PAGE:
“He was in Guanajuato, Mexico, he was a writer, and tonight was the Day of the Dead ceremony. He was in a little room on the second floor of a hotel, a room with wide windows and a balcony that overlooked the plaza where the children ran and yelled each morning. He heard them shouting now. And this was Mexico’s Death Day. There was a smell of death all through Mexico you never got away from, no matter how far you went. No matter what you said or did, not even if you laughed or drank, did you ever get away from death in Mexico. No car went fast enough. No drink was strong enough.”

—- Ray Bradbury, The Candy Skull

Molly’s at the Market, Decatur Street, French Quarter, New Orleans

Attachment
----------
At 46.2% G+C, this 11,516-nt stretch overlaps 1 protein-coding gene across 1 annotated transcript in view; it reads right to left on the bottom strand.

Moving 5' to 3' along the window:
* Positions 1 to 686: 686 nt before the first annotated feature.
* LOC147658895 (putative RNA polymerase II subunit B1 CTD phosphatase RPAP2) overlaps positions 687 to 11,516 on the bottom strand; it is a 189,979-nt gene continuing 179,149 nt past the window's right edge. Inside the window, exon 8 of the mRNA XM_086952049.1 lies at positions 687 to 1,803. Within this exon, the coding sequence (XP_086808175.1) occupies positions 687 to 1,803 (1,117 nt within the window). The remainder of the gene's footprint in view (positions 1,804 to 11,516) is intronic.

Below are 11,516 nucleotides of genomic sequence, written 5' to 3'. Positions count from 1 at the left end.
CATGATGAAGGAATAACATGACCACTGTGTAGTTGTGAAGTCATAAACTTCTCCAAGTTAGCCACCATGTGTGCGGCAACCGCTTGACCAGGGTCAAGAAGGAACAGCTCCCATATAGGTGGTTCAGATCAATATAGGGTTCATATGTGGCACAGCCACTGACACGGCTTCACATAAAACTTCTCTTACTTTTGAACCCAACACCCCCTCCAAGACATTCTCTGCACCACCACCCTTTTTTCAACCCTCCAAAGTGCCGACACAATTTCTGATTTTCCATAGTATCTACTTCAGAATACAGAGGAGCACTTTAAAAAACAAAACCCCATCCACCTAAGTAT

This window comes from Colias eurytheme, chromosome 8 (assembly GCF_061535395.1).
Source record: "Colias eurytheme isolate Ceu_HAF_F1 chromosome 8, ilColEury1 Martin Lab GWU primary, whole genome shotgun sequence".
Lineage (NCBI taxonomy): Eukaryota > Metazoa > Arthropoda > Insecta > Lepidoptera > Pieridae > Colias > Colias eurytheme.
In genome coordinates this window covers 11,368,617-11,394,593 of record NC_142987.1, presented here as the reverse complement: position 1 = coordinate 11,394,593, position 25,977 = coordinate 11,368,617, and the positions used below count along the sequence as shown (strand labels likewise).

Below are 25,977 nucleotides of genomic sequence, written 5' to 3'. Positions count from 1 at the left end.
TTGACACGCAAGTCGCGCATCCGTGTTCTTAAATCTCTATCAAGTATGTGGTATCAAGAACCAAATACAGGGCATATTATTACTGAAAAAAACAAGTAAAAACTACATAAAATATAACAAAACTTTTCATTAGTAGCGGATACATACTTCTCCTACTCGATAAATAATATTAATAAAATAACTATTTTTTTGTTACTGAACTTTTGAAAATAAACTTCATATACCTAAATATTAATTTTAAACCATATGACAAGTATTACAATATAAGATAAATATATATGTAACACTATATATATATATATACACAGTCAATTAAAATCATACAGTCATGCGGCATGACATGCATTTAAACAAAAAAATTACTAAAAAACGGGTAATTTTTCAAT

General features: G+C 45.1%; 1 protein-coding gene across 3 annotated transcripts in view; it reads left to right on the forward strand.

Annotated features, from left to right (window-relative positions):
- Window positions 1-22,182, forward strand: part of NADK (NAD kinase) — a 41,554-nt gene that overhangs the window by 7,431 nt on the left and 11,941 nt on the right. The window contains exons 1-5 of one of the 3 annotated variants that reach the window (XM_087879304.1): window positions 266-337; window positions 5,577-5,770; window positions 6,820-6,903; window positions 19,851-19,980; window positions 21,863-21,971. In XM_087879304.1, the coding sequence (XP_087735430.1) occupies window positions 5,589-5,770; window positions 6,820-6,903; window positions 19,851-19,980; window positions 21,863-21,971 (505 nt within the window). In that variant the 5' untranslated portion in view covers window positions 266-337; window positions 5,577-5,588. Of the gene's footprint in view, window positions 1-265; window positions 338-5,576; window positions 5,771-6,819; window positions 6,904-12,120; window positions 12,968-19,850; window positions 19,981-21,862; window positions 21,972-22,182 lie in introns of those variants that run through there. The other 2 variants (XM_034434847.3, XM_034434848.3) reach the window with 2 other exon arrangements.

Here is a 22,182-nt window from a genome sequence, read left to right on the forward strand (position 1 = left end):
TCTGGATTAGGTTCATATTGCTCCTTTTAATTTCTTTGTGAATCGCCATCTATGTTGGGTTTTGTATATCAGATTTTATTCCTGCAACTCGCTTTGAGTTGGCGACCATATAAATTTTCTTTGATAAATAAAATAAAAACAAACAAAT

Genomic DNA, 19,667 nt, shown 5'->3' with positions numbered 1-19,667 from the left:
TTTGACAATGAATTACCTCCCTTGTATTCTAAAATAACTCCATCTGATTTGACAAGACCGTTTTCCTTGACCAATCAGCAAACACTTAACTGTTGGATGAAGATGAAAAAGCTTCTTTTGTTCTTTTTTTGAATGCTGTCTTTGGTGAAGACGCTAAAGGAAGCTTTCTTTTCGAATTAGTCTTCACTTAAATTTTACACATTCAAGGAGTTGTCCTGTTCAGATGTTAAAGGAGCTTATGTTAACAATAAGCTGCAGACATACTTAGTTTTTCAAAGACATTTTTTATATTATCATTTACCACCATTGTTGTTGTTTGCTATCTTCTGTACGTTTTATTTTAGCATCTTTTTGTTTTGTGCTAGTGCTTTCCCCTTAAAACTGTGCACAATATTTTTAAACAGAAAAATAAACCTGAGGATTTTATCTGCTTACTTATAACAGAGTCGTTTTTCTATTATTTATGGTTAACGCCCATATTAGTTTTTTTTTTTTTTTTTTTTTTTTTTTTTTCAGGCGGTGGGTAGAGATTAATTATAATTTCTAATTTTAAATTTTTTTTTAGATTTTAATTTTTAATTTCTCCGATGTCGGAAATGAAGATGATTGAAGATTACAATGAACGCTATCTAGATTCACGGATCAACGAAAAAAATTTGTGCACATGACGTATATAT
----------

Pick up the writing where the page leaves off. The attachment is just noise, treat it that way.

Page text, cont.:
Molly’s at the Market, Decatur Street, French Quarter, New Orleans

Bartender and Regular

Molly’s was home to the demimonde, to artists, journalists, retired teachers, lawyers, politicians, cops, and people of uncertain description. Laura and I wrote poetry together there, sometimes with other poets. For a time I became addicted to the video poker machines in the bar and lost a lot of money. I once brought Philip Glass, the musician, to Molly’s, and he sat before one of the machines and became instantly fascinated by their Zen randomness and sounds. We had a hard time getting him away from it. We snapped great moments in Molly’s photo booth, when there was one, immortalizing the goofiness and sweetness of ourselves.
—- Andrei Codrescu, Do You Know What It Means To Miss New Orleans – Some Prefatory Remarks, from New Orleans, Mon Amour, Twenty Years Of Writings From The City

The Bartender and a Regular, Molly’s, Decatur Street, French Quarter, New Orleans